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Brown Proposes ‘Carrot and Stick’ Approach to Learning


Young people who refuse to take up training or education could see their benefits cut, Chancellor Gordon Brown has said.

In a BBC interview, Brown said he advocated a "carrot and stick" approach - education maintenance allowances (EMAs) balanced by "compulsion if necessary".

It comes after the Department for Education and Skills confirmed plans to raise the school leaving age in England to 18 by 2013. While some 16-18 year olds will stay at school, under the proposals others will be involved in work-based learning or vocational courses at college.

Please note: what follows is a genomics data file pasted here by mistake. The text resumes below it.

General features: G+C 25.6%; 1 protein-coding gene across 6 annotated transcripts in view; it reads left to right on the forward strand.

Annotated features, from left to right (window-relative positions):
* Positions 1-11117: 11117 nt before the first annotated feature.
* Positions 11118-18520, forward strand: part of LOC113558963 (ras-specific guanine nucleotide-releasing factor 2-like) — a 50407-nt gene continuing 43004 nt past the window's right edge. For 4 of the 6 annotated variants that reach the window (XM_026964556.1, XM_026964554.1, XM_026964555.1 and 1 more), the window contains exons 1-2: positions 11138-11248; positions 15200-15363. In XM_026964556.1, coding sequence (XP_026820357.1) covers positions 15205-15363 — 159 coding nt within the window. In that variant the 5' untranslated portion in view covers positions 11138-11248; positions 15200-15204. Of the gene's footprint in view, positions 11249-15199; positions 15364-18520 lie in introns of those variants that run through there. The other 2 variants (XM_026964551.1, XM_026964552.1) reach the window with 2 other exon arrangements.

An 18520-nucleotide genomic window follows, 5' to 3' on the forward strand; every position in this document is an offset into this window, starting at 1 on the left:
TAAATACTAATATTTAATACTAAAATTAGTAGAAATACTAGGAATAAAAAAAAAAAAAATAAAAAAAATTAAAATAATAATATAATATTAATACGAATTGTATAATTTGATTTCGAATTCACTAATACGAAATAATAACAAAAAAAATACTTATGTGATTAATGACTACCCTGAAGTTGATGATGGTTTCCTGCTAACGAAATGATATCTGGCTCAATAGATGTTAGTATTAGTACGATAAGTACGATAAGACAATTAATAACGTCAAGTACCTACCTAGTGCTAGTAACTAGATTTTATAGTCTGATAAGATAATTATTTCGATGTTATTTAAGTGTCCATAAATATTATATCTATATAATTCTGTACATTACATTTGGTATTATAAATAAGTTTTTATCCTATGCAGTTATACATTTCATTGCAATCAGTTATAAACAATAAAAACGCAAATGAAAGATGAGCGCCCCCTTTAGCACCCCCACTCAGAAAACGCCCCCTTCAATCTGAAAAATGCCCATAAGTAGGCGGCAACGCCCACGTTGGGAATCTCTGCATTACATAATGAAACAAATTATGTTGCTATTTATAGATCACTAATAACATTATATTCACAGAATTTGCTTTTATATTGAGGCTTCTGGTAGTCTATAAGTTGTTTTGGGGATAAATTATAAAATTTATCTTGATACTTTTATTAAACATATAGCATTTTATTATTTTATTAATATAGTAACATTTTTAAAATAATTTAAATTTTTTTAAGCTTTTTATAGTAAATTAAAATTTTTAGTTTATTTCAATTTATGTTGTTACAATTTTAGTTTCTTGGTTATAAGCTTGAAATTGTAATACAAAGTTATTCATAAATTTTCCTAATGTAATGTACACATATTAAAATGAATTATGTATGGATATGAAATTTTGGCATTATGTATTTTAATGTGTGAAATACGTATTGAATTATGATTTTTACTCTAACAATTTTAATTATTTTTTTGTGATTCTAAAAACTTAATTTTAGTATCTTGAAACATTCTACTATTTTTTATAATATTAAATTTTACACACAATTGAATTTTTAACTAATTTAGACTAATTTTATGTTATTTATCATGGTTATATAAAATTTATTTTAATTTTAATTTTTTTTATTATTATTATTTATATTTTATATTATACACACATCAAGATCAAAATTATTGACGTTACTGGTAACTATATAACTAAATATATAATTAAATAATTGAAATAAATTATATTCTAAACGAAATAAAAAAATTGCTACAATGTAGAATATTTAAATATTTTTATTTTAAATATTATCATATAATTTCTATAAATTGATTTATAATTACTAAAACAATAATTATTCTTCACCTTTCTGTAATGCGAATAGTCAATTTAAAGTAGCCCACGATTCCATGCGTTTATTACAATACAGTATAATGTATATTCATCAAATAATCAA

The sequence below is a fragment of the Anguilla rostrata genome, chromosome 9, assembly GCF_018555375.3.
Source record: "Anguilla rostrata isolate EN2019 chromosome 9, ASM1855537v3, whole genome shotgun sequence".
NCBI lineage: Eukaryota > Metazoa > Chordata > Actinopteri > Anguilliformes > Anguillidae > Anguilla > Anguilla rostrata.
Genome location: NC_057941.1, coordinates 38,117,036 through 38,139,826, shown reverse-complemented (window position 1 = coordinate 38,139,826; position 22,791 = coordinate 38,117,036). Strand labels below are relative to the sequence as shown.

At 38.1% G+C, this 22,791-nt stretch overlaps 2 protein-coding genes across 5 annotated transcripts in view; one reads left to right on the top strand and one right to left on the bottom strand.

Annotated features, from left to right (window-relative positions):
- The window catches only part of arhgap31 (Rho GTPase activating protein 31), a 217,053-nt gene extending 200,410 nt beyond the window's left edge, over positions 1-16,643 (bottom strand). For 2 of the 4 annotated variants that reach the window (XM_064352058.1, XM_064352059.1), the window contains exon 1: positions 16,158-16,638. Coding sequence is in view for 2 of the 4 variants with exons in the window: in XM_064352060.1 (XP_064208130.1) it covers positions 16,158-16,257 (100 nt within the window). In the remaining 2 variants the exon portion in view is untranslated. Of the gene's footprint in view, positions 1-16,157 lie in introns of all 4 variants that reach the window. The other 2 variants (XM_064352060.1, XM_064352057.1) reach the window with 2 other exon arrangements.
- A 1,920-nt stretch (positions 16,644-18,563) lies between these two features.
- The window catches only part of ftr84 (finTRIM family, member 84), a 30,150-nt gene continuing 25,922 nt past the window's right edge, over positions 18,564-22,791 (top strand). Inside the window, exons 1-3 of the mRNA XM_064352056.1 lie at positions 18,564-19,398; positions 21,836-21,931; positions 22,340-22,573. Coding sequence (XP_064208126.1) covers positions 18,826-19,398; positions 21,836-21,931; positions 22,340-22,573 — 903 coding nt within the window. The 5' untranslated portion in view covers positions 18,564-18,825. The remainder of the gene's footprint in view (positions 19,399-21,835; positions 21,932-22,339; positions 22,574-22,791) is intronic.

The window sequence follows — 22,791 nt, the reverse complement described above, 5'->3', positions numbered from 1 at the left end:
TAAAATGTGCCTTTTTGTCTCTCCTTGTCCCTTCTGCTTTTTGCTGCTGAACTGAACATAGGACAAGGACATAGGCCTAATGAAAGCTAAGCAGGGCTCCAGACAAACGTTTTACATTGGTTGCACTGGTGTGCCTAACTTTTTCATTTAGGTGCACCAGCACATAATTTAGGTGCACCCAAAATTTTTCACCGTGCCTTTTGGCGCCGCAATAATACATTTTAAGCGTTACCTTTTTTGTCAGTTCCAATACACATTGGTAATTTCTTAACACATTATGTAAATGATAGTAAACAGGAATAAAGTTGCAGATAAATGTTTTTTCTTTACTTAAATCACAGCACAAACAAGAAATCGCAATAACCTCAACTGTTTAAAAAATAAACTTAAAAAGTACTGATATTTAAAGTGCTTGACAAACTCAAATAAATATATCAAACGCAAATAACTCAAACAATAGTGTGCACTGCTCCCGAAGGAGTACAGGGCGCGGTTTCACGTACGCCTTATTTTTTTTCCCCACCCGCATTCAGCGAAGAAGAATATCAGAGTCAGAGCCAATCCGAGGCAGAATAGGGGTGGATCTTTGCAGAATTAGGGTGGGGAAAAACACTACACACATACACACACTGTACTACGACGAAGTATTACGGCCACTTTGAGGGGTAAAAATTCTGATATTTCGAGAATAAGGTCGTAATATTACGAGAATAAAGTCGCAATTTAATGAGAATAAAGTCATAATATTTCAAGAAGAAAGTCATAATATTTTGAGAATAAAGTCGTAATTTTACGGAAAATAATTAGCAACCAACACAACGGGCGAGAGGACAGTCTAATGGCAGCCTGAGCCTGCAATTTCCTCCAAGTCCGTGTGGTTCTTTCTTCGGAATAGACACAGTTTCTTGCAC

The Chancellor has proposed adapting the existing "Train to Gain" scheme to provide work-based training for 16 to 18-year-olds, alongside a plan to double the number of apprenticeships to 500,000.

He said young people must realise they could not receive benefits unless they were "contributing to their own training".

"I believe it's the combination of the carrot and stick that's going to make the difference," he said, and added that the UK must become “number one in the world in education”.

Related stories:
Vox Pop: Poor School Skills, More Training Needs?
Education and Training to be Compulsory for Under-18s


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